Henry’s comments have played right in to the hands of those who argue that they refuse to respect a group of people who don’t even like each other or themselves.

Huffington Post

So basically…

I’m not naïve, I know that Will Smith and his wife Jada can be annoying sometimes, constantly jamming their seemingly perfect family life down our throats at any given opportunity.  I know that the Smith children, although smart and creative can, and do come across as pretentious at times and I know that Jaden’s gender fluidity does not sit right with a lot of Black folks.  I know some of Smith’s films are whack and I know that he has gone on record as saying that “Racism is rare in Hollywood”, although he does add that prejudice is not and goes on to explain the difference which, personally, although I disagree with the idea of racism being rare in Hollywood based on the testimonies of so many black, Asian and LatinX actors, I do agree that people often confuse racism and prejudice and that it’s important for people to know the difference between the two. Yet none of this gives Henry – or anyone else for that matter – the right to question, belittle or take away someone’s God-given racial identity.  Especially when the person acting as the self-appointed gatekeeper of Blackness has such a precarious relationship with their own identity.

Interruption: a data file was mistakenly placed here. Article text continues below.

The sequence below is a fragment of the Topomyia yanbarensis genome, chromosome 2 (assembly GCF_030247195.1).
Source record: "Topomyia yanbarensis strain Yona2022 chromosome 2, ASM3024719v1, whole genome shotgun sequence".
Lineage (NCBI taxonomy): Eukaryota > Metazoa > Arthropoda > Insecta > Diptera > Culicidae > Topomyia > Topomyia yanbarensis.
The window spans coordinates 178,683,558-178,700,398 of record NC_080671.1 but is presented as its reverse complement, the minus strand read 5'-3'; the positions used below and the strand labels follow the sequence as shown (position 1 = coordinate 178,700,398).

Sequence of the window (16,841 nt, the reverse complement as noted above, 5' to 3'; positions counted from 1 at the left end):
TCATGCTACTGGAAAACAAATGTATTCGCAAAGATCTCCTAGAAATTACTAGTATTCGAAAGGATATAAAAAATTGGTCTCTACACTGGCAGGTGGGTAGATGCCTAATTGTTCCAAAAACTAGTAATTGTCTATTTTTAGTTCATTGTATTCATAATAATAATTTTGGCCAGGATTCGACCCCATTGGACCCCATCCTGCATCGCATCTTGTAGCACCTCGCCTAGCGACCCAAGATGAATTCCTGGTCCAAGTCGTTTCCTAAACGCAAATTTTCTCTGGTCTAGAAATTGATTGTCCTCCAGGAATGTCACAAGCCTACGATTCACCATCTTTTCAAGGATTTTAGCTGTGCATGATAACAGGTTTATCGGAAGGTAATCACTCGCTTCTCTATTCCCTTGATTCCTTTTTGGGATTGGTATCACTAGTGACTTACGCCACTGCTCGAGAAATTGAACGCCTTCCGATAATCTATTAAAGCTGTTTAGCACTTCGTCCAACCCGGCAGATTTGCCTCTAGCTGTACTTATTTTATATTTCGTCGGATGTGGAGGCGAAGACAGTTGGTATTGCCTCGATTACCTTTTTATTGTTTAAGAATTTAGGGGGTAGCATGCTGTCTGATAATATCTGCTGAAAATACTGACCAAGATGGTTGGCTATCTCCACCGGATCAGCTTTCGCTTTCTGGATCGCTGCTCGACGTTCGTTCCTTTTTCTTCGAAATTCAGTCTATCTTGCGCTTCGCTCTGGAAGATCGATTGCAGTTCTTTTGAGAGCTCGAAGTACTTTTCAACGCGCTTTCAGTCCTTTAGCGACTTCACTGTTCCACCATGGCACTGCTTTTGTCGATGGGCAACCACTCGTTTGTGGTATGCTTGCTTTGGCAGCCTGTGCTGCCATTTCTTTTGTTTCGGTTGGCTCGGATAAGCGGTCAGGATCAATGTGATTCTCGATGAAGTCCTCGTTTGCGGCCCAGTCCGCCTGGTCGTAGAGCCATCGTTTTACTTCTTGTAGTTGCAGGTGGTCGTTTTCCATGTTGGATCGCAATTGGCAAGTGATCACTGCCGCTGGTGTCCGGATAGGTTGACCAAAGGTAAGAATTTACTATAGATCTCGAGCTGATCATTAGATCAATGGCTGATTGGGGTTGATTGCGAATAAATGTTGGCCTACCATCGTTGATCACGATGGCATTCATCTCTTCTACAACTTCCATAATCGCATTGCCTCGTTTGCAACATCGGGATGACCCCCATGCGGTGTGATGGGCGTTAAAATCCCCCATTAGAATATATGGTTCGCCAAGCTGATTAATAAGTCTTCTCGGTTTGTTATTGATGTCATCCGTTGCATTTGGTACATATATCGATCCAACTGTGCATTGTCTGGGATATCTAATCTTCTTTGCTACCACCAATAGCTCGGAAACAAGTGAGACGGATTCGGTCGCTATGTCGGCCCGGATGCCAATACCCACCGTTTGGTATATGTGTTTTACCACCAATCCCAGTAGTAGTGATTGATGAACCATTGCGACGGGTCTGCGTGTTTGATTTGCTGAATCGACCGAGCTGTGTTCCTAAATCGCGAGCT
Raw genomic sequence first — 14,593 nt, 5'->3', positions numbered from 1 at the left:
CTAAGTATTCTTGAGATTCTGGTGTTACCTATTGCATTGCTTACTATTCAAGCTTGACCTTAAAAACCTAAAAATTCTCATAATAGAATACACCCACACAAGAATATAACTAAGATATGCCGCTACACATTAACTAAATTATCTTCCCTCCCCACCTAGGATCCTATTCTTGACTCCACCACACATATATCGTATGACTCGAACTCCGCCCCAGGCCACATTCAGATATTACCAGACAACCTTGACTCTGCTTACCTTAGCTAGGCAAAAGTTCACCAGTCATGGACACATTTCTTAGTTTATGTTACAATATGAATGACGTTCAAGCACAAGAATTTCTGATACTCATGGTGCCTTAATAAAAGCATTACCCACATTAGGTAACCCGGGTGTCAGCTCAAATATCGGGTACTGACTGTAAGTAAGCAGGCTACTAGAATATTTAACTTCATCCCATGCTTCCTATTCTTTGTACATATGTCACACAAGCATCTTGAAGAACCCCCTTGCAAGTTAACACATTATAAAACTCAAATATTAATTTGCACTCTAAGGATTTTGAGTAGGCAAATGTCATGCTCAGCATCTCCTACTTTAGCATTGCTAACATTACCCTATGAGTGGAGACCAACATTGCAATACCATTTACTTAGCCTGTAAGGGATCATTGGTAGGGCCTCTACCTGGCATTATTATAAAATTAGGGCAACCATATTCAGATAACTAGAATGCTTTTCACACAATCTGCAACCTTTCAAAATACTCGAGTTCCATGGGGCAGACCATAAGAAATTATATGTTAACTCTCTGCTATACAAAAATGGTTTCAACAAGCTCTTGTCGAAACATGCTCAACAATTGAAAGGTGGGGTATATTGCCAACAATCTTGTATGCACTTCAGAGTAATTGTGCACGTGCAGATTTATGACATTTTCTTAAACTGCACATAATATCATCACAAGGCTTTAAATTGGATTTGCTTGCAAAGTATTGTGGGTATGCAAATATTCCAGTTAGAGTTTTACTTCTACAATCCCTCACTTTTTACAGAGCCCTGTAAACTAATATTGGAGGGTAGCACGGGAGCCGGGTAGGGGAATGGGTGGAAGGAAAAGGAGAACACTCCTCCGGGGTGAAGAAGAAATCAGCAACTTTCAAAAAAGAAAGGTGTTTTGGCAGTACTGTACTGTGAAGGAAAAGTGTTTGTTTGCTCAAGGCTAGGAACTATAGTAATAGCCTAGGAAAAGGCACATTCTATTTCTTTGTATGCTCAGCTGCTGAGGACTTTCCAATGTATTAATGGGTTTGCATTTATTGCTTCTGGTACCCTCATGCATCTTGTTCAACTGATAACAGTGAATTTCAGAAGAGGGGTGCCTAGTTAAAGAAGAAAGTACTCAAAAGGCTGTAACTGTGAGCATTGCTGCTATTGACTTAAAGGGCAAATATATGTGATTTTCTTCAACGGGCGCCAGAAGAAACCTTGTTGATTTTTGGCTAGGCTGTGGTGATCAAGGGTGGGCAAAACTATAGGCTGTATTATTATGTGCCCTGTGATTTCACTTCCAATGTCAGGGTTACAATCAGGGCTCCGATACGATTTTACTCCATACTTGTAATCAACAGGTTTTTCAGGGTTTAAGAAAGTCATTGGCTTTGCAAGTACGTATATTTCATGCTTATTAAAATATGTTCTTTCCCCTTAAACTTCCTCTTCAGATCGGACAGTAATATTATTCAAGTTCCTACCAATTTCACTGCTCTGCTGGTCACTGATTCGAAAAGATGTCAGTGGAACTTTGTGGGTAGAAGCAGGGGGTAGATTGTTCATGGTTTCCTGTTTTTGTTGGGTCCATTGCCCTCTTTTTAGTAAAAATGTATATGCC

There is no ‘one type’ of black person, nor should there be.

In his comments about Smith, Henry reminded me of the girl at school who was so proud of her colour yet so ashamed of her hair. The girl who would rather be dead than look like me but who, every morning attached synthetic hair to her head and tried to pass it off as her own.

Hurt people hurt.

4 thoughts on “A Question of Blackness